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Depleted Toronto FC heads to Charlotte, looking to reboot after back-to-back losses

Back-to-back losses to Sporting Kansas City and Vancouver along with a growing injury list have brought Toronto FC back to earth after an impressive 3-1-1 start to the MLS season.

Coach John Herdman is calling for bravery and patience from his depleted squad as it looks to end the slide at Charlotte FC on Saturday.

But what Toronto (3-3-1) needs most is time.

Time to get healthy and time to mature under the former Canada coach.

"We're still building as a team," said Herdman. "This a group that has gone from bottom of the league to be within two points of second place … We haven't been able to get a consistent cohesive lineup where you're getting the same guys consistently in positions that matter."

The visit to Bank of America Stadium marks TFC's fifth road game in eight matches — and its second outing against Charlotte.

Toronto edged Charlotte 1-0 in its home opener March 9 at BMO Field, thanks to a highlight-reel strike from Lorenzo Insigne from distance in the 80th minute. It was later judged goal of the week.

That win improved TFC's record to 2-0-1. But Herdman's club has gone 1-3-0 since, including a humbling 4-0 defeat at Vancouver last Saturday.

"We've self-destructed twice now in the last two games, where we just haven't shown that patience and control in a moment where one goal changes the game," said Herdman.

Toronto, outscored 7-1 in the two recent losses, enters weekend play in seventh place in the Eastern Conference. Charlotte (2-3-2) is two points below in ninth place.

While Charlotte has yet to win on the road this season at 0-3-1, it is 2-0-1 at home where its average attendance this season is 30,778 — second only to Atlanta's 50,961.

Toronto ranks third at 25,498, just above Vancouver at 25,293. (The Whitecaps announced Thursday they had sold out their season memberships at more than 16,000). Montreal has yet to play at home this season.

Charlotte has gone 1-2-1 since the first meeting with Toronto, losing 1-0 at New England last time out.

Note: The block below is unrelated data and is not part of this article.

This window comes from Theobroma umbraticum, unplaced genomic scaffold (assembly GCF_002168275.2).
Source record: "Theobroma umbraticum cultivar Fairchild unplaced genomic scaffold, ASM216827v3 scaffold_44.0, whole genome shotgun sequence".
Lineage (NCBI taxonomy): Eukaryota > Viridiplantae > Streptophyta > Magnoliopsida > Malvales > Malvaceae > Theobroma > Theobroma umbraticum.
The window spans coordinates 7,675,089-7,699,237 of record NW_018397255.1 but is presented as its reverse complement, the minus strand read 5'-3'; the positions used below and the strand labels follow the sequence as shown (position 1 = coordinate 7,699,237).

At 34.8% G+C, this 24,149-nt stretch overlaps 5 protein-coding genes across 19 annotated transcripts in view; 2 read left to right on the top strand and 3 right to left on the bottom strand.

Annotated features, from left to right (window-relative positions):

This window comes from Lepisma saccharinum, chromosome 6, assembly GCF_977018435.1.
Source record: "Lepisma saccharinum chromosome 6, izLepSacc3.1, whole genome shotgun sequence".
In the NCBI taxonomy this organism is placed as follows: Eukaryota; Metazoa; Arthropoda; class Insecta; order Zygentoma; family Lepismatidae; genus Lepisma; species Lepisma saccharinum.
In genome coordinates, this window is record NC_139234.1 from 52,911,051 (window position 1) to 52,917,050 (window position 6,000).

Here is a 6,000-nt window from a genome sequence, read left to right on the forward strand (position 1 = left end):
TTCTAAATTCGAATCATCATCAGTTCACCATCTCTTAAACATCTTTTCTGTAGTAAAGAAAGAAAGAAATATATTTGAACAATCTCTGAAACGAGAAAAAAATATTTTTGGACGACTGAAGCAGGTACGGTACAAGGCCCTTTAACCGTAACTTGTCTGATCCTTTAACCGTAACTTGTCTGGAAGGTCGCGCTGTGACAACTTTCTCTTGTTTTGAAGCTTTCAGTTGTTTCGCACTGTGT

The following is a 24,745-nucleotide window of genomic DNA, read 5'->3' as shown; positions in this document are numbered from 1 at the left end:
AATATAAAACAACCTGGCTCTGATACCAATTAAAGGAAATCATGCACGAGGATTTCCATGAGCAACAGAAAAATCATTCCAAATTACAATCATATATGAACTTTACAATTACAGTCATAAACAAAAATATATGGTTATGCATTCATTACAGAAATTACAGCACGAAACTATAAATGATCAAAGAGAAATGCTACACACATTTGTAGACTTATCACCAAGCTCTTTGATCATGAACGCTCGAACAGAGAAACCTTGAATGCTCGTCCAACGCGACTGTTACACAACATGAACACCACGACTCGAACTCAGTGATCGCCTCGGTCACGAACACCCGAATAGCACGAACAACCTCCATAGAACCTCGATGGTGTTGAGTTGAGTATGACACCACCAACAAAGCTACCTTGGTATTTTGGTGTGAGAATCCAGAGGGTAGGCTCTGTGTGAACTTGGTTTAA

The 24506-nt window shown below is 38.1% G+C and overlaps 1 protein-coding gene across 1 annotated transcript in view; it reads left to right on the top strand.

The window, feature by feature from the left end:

Scoring has been an issue for both teams, with just six goals in seven games — an average of 0.86 that leaves the two tied for 25th in offence. Vancouver tops the league, averaging 2.33 goals a game.

Charlotte's six goals have come from six different players with Argentina forward Enzo Copetti, a designated player, yet to score in five appearances.

"If we weren't creating chances, that's when you start worrying," said English midfielder Ashley Westwood, the Charlotte captain. "We're creating good chances. It's down to us to work hard in training and to put it right."

"The minute one goes in, they'll be like London buses, they'll all be coming at once … We believe in there we're going to hit someone for six soon. And I've said that to the lads," he added. "We're very close to being a real real good team. And that's just the final part. And that's why the best strikers in the world get paid the most money because that's the hardest job in football.'

With the primary transfer window closing April 23, Toronto continues its search for a centre forward to complement Insigne and Federico Bernardeschi.

"We're pushing, absolutely pushing ," said Herdman. "We've got a pot of money that we've accumulated. That pot of money is maybe not enough to get what we need in. And we're still looking at assessing what might need to go out."

But the club will wait for the right piece, he added.

"We can't Band-Aid this and we can't just panic-buy," said Herdman. "I'd rather just be patient and see what comes up in the summer (transfer) window. And I know that will kill the fans. But it also kills the fans when a guy comes in and they just feel like there's been no uplift."

Defence has been far better for both teams with Charlotte third in the league, conceding 0.86 goals a game on average. Toronto's numbers slipped after the Vancouver defeat with Herdman's side 12th, giving up 1.29 goals a game.

Toronto is without the injured Insigne, Richie Laryea, Brandon Servania, Shane O'Neill and Raoul Petretta, with a question mark over Tyrese Spicer. The rookie wingback was to see a foot specialist Thursday over a toe injury.

On the plus side, centre back Nicksoen Gomis returned to action in Vancouver, wearing a cast to protect his surgically repaired wrist.

Toronto will likely get its first look at Charlotte's recently acquired Israeli international winger Liel Abada. Coach Dean Smith has a choice at forward with Copetti and six-foot-four Patrick Agyemang both healthy.

"I want it to be a competitive battle," Smith said of his starting striker.

Charlotte is without defender Nate Byrne and midfielder Ben Bender while midfielder Andrew Privett is doubtful with a hamstring issue.

Herdman calls Charlotte a "very well-organized unit."

"The tightest team in MLS … They're front to back. It's direct football," he said.

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This report by The Canadian Press was first published April 12, 2024

Neil Davidson, The Canadian Press